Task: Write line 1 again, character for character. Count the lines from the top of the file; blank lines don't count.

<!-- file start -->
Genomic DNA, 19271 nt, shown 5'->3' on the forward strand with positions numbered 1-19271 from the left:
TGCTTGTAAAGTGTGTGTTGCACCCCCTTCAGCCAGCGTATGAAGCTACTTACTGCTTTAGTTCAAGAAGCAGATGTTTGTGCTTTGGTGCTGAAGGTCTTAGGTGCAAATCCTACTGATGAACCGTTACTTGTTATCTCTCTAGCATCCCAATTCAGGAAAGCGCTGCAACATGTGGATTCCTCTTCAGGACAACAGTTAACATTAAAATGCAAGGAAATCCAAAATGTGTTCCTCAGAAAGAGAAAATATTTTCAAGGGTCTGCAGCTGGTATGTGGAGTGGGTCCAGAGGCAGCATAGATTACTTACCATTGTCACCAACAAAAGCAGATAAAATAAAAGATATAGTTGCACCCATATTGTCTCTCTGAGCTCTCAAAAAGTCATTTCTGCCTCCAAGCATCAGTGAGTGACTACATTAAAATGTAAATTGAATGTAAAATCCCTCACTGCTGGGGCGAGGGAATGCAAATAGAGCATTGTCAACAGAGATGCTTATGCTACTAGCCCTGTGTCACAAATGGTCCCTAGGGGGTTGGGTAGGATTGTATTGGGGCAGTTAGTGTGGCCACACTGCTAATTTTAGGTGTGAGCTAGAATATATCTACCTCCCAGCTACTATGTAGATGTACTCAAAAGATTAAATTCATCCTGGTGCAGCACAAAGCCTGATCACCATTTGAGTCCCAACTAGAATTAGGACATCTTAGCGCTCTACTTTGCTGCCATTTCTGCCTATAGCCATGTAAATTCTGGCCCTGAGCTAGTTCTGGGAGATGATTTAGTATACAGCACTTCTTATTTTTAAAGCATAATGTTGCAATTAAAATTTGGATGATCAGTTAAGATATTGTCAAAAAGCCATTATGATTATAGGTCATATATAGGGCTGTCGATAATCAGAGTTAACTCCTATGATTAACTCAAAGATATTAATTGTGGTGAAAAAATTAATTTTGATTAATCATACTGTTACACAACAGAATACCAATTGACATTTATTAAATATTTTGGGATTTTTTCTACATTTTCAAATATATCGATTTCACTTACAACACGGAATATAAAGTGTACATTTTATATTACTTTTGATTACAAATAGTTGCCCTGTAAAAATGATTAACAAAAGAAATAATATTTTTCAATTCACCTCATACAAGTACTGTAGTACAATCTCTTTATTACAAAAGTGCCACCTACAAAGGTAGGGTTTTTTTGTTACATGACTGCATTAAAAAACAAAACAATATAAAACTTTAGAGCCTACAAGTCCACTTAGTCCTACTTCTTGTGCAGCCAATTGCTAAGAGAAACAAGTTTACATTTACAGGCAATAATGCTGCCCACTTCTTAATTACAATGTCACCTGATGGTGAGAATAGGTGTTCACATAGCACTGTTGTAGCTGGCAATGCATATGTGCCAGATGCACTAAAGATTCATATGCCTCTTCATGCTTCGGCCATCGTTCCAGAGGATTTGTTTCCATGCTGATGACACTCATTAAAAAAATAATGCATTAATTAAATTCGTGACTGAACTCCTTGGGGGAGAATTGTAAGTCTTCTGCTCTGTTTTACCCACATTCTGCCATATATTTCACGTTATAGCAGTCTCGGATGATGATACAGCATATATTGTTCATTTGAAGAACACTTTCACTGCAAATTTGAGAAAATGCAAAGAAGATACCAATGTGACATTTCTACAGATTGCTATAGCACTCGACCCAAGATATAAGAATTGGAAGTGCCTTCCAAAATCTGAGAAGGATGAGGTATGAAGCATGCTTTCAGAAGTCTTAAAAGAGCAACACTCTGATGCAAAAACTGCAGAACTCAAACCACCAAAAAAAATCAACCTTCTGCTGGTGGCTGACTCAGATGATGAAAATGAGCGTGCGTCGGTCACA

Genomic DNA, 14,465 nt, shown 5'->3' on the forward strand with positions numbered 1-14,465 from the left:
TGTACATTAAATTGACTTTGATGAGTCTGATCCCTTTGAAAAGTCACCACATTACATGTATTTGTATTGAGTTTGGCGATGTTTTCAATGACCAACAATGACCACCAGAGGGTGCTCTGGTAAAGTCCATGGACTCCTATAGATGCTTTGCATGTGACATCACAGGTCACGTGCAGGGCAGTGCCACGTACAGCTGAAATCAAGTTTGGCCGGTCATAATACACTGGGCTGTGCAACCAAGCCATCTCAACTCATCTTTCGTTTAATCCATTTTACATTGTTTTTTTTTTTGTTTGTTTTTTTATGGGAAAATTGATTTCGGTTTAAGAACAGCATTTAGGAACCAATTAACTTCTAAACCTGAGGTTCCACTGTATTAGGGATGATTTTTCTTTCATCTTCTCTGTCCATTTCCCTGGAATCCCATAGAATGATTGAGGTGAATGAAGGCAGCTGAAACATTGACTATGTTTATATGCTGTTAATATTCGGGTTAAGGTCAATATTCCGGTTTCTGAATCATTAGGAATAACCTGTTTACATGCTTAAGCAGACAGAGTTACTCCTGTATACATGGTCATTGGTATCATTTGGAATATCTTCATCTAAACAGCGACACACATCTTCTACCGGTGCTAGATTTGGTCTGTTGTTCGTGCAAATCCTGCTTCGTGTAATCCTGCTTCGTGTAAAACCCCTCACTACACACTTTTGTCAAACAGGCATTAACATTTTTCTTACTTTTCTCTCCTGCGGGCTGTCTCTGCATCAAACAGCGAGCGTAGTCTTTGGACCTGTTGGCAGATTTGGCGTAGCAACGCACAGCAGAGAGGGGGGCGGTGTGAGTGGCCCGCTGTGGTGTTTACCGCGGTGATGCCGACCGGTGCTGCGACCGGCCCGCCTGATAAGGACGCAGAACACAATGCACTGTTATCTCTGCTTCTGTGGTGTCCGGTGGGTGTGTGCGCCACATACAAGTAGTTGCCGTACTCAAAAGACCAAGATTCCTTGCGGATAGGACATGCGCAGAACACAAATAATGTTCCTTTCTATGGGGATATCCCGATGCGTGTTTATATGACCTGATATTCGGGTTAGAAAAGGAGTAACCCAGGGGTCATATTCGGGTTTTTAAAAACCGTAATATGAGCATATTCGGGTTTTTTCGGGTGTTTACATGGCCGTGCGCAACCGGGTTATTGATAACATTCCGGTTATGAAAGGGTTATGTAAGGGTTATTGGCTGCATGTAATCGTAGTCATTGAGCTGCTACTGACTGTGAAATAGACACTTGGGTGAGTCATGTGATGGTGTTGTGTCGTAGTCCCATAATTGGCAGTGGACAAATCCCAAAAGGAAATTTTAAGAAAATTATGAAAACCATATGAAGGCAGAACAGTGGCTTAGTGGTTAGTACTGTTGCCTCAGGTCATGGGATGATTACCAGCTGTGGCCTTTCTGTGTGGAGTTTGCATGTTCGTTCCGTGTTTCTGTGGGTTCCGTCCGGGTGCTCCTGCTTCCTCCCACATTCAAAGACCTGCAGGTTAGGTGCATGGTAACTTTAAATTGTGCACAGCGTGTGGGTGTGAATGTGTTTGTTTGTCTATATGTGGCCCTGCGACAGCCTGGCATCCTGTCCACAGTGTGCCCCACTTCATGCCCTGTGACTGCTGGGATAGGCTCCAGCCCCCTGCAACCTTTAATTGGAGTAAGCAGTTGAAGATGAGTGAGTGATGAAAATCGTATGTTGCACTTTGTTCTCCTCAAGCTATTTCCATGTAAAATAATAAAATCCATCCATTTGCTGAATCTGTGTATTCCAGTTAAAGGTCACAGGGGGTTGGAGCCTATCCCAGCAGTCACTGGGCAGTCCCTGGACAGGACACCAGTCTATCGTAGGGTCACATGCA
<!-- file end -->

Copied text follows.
Genomic DNA, 19271 nt, shown 5'->3' on the forward strand with positions numbered 1-19271 from the left: